After bringing a woman out to describe an alleged human trafficking ring at a Philippine Offshore Gaming Operator (POGO), Senator Risa Hontiveros still had some bombs to throw. On February 17, she made accusations that the Bureau of Immigration (BI) had an elaborate corrupt system set up to help Chinese laborers enter the country illegally, nicknamed “Pastillas.”
Pastillas, for those unfamiliar with the treat, are homemade treats made from milk and sugar. It’s not uncommon to find them being sold by all sorts of professionals to help attract extra income. Our pediatrician’s secretary sells them on the side for a few cents apiece.
Hontiveros alleges the BI pastillas racket had no such treats, but was an elaborate system for BI and airport officials, along with tour operators and local “syndicates,” to divvy up the PHP 10,000 ($197) Chinese migrants would pay to enter the country as a tourist, rather than with proper working papers. The scheme got the pastillas nickname as the money would allegedly be rolled in the same bond paper the treat normally comes in.
Of the PHP10,000, PHP2,000 would go to government officials and terminal heads at the airport. The remaining PHP8,000 would be collected by the syndicates to arrange for transfer between the airport and the POGO the immigrant was to be employed by.
For the two week period between November 15 to 28, 2019, Hontiveros claimed that as much as PHP 1.75 million was collected in the pastillas scheme. Chinese companies also provided meals to airport officials, as part of the alleged corruption.
Presenting pictures and video to her senate committee, she challenged BI officials who denied any knowledge of the practice. “That’s not a standard procedure!” Don’t deny that what we saw in the video is nothing,” she said.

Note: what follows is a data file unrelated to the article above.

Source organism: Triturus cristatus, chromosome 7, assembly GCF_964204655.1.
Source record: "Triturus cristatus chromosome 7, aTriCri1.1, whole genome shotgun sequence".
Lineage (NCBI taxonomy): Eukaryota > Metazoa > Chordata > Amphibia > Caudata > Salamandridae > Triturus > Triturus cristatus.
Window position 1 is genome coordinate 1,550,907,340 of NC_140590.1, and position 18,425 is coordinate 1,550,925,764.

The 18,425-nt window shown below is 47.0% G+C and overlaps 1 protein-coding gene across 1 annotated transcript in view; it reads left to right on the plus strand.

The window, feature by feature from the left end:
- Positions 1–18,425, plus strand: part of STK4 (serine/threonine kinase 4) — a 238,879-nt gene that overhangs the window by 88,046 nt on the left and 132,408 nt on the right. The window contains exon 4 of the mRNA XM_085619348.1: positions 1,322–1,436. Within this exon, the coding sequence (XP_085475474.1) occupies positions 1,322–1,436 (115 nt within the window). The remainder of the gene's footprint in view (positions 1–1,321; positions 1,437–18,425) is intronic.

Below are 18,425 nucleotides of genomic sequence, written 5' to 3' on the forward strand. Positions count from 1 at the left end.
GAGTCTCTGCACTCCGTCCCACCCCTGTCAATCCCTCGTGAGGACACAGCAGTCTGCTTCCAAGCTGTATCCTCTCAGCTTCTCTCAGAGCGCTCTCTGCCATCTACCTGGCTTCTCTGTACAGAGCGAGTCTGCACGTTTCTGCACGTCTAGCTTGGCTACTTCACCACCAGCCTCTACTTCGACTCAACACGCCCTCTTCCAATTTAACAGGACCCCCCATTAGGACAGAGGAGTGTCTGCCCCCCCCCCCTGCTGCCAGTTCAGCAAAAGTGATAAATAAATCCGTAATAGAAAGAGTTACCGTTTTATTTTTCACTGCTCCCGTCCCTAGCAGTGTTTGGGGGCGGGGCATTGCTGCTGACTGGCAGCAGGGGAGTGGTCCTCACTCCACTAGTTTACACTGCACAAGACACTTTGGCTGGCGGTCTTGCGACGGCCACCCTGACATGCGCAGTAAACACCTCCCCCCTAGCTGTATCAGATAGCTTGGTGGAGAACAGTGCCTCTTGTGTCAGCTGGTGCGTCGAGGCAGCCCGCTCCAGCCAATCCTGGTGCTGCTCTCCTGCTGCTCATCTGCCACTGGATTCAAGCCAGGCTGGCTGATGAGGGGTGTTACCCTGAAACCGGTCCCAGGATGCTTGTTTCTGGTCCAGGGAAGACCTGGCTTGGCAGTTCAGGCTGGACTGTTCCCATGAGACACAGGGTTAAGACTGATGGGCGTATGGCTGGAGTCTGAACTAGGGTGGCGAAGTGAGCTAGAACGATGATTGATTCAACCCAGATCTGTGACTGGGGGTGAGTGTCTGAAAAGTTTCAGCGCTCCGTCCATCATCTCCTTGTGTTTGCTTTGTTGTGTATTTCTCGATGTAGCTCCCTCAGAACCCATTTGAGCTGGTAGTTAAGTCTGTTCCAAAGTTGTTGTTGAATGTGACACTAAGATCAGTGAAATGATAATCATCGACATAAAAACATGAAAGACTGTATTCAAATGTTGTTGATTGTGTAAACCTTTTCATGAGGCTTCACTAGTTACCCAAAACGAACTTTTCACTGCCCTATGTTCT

Immigration Port Operations Division acting chief Grifton Medina told the Senate panel he had no knowledge of such a scheme, and described a 45 day rotating schedule that keeps staff from getting corrupt in their role.
That explanation wasn’t satisfying Hontiveros. “Only 2 things: You are suspicious but you know what’s going on or you don’t know what’s going on,” she said. Either you are complicit or you are negligent. I don’t know which is worse.”
It’s unclear where Hontiveros got the information she presented on Monday, or if the pastillas scheme is still ongoing. The instant messages she provided told the story of a fairly elaborate scheme of compensation, if true. If such a scheme had been going for quite some time, it would help explain how so many undocumented workers allegedly entered the system. It also raises tough questions for the Bureau of Immigration, one of the task force members expected to help clean up the Philippine POGO industry.